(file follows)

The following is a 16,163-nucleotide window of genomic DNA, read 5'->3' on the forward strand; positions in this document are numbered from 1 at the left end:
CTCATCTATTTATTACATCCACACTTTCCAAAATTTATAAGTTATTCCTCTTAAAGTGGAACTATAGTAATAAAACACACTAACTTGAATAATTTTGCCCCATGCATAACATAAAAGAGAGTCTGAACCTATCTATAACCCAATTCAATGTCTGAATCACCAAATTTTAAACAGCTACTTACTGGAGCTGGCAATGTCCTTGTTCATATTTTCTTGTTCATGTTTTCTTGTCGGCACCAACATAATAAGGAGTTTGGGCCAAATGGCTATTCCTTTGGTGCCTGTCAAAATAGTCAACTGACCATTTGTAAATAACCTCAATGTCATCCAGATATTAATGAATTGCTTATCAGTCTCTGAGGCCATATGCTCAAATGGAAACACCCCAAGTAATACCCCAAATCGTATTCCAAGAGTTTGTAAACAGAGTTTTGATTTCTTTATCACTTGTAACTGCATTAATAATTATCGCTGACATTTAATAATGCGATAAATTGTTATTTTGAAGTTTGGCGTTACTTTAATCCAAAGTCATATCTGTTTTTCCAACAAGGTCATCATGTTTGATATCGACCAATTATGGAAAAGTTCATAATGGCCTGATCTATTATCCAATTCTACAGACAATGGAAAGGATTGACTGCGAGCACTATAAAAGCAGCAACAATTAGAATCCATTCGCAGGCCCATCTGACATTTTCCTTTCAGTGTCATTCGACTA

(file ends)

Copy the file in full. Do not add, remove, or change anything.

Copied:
The following is a 16,163-nucleotide window of genomic DNA, read 5'->3' on the forward strand; positions in this document are numbered from 1 at the left end:
CTCATCTATTTATTACATCCACACTTTCCAAAATTTATAAGTTATTCCTCTTAAAGTGGAACTATAGTAATAAAACACACTAACTTGAATAATTTTGCCCCATGCATAACATAAAAGAGAGTCTGAACCTATCTATAACCCAATTCAATGTCTGAATCACCAAATTTTAAACAGCTACTTACTGGAGCTGGCAATGTCCTTGTTCATATTTTCTTGTTCATGTTTTCTTGTCGGCACCAACATAATAAGGAGTTTGGGCCAAATGGCTATTCCTTTGGTGCCTGTCAAAATAGTCAACTGACCATTTGTAAATAACCTCAATGTCATCCAGATATTAATGAATTGCTTATCAGTCTCTGAGGCCATATGCTCAAATGGAAACACCCCAAGTAATACCCCAAATCGTATTCCAAGAGTTTGTAAACAGAGTTTTGATTTCTTTATCACTTGTAACTGCATTAATAATTATCGCTGACATTTAATAATGCGATAAATTGTTATTTTGAAGTTTGGCGTTACTTTAATCCAAAGTCATATCTGTTTTTCCAACAAGGTCATCATGTTTGATATCGACCAATTATGGAAAAGTTCATAATGGCCTGATCTATTATCCAATTCTACAGACAATGGAAAGGATTGACTGCGAGCACTATAAAAGCAGCAACAATTAGAATCCATTCGCAGGCCCATCTGACATTTTCCTTTCAGTGTCATTCGACTA